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Schools, neighbors, businesses step up after family's loss

BROOKRIDGE — As Tyrone and Brandy Hill and their six children piece together their lives after a fire destroyed their home last month, they are learning about the kindness of strangers.

They are also realizing that their ''family'' extends far beyond their blood relatives.

Three of the six children go to Pine Grove Elementary School, where guidance counselor Cathy Mara has taken the lead in organizing assistance for the Hills.

"Pine Grove is like a family," Mara explained. "We try to take care of our family."

The Feb. 1 fire that destroyed the triple-wide mobile home was likely electrical. No one was at home at the time, but the family's two pit bulls, Chocolate and King Tut, died of injuries.

Hill, 42, told authorities that his family's belongings were packed in boxes throughout the home because they were preparing to move.

The outpouring of help began even as the firefighters were completing their work at the scene. The Red Cross put the family up in a hotel for three days, and the Hills soon found a rental.

Then came the donations.

Brandy Hill, 33, recalled Pine Grove Elementary teacher Mary Goswick coming to them and bringing "everything."

"Toothpaste, a turkey from Publix, lasagna, paper cups, paper plates, soaps, six air beds," Tyrone Hill said. She also brought clothes, mostly for the children. Fifth-grader Chanel, 10, second-grader Trinity, 7, and kindergartener Tyreese, 6, attend Pine Grove.

Goswick team-teaches with Arline Henninge. "She and Ms. Goswick teamed up together with their class (collecting) unbelievable donations," Brandy Hill said. "I cried when they called me into the class to get the envelope."

Tyrone Hill Jr., 13, is a seventh-grader at West Hernando Middle School, where staffers gave the family cash and gift cards.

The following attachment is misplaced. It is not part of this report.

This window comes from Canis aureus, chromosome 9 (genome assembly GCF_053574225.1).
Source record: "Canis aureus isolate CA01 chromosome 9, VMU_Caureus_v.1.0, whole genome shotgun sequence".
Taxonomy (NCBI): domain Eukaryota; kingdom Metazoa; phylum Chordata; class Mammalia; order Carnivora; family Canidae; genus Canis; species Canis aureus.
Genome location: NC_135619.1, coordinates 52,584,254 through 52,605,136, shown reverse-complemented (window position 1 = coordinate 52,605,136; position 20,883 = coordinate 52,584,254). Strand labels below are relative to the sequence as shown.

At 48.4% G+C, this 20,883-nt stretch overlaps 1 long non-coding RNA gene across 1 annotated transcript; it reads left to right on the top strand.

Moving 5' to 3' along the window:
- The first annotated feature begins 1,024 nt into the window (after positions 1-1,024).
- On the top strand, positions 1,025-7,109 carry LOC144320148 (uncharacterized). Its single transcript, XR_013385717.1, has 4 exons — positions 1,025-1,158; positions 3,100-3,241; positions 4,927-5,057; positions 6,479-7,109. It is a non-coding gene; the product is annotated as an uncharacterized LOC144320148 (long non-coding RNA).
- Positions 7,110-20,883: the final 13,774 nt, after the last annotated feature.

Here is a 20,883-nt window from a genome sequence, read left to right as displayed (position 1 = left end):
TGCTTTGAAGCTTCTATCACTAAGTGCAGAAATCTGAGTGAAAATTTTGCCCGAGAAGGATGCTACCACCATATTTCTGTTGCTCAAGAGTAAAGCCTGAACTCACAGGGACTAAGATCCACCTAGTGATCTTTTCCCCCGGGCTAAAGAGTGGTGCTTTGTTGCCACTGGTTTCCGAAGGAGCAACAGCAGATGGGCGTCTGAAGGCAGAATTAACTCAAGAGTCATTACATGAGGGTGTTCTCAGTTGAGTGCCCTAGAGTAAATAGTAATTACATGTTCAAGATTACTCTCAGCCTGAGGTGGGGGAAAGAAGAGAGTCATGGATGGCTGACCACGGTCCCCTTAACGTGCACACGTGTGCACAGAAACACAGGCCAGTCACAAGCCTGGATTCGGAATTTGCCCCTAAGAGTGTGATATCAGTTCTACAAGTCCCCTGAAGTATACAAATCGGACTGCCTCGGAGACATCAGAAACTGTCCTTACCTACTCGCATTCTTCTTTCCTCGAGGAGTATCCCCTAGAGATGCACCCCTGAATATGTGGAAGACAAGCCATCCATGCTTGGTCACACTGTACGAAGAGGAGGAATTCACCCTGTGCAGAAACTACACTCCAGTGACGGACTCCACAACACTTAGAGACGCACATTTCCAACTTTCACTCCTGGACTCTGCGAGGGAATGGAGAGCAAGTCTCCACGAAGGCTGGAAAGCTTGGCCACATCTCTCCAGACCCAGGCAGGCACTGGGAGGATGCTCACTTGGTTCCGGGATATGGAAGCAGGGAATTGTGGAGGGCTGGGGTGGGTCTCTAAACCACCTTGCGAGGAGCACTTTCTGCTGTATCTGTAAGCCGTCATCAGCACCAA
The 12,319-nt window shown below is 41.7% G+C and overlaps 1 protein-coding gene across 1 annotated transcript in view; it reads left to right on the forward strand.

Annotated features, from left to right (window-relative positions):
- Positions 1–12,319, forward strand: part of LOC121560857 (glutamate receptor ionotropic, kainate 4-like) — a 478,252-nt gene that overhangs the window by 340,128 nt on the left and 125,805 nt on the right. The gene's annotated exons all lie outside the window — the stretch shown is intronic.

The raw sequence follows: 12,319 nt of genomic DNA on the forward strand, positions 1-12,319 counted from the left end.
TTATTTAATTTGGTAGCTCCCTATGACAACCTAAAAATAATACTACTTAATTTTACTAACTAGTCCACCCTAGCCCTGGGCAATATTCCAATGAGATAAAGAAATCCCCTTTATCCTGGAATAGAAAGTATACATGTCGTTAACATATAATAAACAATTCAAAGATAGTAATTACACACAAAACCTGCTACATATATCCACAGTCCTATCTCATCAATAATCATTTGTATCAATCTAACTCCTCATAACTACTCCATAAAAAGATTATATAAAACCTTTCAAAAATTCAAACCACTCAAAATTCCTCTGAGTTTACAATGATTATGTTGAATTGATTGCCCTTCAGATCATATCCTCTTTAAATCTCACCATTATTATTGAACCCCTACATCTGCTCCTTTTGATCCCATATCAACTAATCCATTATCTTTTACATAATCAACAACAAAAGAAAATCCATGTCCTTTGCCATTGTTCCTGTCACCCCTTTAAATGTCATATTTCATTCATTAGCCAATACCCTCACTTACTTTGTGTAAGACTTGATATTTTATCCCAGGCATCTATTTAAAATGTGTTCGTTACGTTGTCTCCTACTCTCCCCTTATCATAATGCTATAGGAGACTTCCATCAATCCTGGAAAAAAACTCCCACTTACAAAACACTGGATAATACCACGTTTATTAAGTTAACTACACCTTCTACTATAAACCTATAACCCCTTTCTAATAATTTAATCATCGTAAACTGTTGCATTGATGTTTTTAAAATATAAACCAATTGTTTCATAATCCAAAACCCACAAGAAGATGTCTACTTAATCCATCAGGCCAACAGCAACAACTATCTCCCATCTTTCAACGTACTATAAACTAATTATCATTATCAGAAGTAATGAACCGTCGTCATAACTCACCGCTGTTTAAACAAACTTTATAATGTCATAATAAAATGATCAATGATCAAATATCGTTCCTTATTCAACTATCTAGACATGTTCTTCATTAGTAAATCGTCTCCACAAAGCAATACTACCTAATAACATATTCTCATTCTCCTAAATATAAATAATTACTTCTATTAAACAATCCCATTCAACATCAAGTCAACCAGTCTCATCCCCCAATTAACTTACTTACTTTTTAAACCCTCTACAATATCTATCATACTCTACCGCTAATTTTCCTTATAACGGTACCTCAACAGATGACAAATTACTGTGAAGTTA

The 4-year-old twins, Tyrelle and Sophia, spend their days with their stay-at-home father. Brandy Hill is a medical assistant with Dr. Maria Doherty, a pediatrician who donated beds and money. Her staff chipped in, too.

Then local businesses got involved. When the Hills moved into the rental home and needed to hook up the cable, they said Bright House gave the family a TV, waived some fees and allowed discounts on the bill.

Their former neighbors in Brookridge came through as well, "from money to gift cards to clothes," Brandy Hill said.

Martha Reynolds brought gift cards and money from the Berean Assembly and Crosspointe Church. Donna Solorzano and her children Crystal and Chris Badaracco, who were next-door neighbors, stepped up to be the community contacts.

"Chris actually tried to go in to save the dogs," Tyrone Hill said. Three others did, too, "but the smoke choked them out."

Brandy Hill's grandmother, Loretta Rodeo, works at a Spring Hill Publix, where co-workers and customers donated gift cards. One co-worker gave the children an XBox 360.

Perhaps the donation that astonished the Hills most was from a vacationing couple at the hotel where the family initially stayed. The woman gave the family a check. "She put it in my pocket," Hill said. "I don't even know this woman."

He wants to be sure that everyone who was kind to them knows how much they appreciate it.

"We'd like to thank everyone who lent support to us. We greatly appreciate what you have given us."

Times staff writer Joel Anderson contributed to this report.

Schools, neighbors, businesses step up after family's loss 03/03/10 [Last modified: Wednesday, March 3, 2010 9:39pm]
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